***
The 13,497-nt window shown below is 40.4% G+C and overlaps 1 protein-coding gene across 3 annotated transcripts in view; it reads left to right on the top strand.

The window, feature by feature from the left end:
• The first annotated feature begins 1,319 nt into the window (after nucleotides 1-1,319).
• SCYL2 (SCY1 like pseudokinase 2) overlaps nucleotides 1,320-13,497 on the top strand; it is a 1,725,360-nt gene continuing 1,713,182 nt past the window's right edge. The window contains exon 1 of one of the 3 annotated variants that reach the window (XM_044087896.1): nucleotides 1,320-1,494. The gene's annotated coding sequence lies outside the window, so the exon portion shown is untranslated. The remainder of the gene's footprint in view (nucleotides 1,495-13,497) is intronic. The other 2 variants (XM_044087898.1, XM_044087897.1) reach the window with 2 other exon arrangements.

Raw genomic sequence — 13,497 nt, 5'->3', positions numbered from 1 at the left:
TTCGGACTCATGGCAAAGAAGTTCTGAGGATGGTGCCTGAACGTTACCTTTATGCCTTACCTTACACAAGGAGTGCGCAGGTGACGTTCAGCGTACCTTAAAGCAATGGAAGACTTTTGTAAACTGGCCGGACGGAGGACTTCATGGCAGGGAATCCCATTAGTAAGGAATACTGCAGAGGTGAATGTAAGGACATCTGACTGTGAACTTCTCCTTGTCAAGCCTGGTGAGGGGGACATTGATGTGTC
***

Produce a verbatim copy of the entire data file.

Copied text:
The 13,497-nt window shown below is 40.4% G+C and overlaps 1 protein-coding gene across 3 annotated transcripts in view; it reads left to right on the top strand.

The window, feature by feature from the left end:
• The first annotated feature begins 1,319 nt into the window (after nucleotides 1-1,319).
• SCYL2 (SCY1 like pseudokinase 2) overlaps nucleotides 1,320-13,497 on the top strand; it is a 1,725,360-nt gene continuing 1,713,182 nt past the window's right edge. The window contains exon 1 of one of the 3 annotated variants that reach the window (XM_044087896.1): nucleotides 1,320-1,494. The gene's annotated coding sequence lies outside the window, so the exon portion shown is untranslated. The remainder of the gene's footprint in view (nucleotides 1,495-13,497) is intronic. The other 2 variants (XM_044087898.1, XM_044087897.1) reach the window with 2 other exon arrangements.

Raw genomic sequence — 13,497 nt, 5'->3', positions numbered from 1 at the left:
TTCGGACTCATGGCAAAGAAGTTCTGAGGATGGTGCCTGAACGTTACCTTTATGCCTTACCTTACACAAGGAGTGCGCAGGTGACGTTCAGCGTACCTTAAAGCAATGGAAGACTTTTGTAAACTGGCCGGACGGAGGACTTCATGGCAGGGAATCCCATTAGTAAGGAATACTGCAGAGGTGAATGTAAGGACATCTGACTGTGAACTTCTCCTTGTCAAGCCTGGTGAGGGGGACATTGATGTGTC